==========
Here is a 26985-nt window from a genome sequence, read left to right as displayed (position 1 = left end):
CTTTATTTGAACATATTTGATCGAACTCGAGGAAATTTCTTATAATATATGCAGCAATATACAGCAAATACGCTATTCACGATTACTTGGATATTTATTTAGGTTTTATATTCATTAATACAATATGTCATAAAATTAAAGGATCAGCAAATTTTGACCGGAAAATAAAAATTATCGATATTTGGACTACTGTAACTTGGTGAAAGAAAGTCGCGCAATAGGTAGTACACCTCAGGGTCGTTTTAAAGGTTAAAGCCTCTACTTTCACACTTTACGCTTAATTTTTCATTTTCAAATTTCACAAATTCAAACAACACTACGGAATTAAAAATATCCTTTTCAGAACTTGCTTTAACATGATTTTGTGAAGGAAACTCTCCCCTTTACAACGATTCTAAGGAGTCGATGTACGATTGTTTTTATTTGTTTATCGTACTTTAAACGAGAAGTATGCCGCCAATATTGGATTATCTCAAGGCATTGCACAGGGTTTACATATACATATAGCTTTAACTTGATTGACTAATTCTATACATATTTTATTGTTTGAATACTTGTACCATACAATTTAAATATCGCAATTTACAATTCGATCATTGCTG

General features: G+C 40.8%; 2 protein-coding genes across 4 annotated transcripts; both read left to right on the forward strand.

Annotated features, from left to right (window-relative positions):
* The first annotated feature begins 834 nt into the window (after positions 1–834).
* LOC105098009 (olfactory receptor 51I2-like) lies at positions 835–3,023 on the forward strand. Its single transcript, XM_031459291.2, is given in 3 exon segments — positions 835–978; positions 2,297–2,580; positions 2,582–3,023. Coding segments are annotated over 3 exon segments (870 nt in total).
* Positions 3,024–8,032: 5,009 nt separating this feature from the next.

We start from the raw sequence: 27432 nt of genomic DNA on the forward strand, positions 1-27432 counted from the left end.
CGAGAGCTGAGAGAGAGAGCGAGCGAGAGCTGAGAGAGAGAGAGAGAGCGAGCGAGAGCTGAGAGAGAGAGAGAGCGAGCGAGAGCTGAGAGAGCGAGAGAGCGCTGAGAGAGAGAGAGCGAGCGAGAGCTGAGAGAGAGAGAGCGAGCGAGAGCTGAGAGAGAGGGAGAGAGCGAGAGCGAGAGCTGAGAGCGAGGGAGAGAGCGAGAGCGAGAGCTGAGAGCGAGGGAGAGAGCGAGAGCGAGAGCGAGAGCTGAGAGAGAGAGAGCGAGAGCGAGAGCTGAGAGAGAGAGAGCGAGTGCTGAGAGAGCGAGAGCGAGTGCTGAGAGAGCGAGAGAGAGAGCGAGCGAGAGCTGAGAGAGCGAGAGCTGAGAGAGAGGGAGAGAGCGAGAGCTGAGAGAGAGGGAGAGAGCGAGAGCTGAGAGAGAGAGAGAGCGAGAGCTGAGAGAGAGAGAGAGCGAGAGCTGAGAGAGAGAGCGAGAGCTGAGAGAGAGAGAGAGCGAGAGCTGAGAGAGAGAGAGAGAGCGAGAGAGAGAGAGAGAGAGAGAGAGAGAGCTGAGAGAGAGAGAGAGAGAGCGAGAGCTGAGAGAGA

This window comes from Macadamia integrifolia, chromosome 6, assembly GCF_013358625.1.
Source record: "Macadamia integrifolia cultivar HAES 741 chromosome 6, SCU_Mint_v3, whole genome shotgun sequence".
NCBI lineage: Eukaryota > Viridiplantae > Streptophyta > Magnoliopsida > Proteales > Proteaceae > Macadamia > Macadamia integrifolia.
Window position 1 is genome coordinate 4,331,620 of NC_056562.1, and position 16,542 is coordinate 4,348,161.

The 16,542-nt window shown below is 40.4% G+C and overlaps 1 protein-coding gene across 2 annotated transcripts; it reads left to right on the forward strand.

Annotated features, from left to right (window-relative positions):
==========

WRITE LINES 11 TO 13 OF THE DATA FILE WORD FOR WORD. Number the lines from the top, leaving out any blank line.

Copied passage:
Source record: "Macadamia integrifolia cultivar HAES 741 chromosome 6, SCU_Mint_v3, whole genome shotgun sequence".
NCBI lineage: Eukaryota > Viridiplantae > Streptophyta > Magnoliopsida > Proteales > Proteaceae > Macadamia > Macadamia integrifolia.
Window position 1 is genome coordinate 4,331,620 of NC_056562.1, and position 16,542 is coordinate 4,348,161.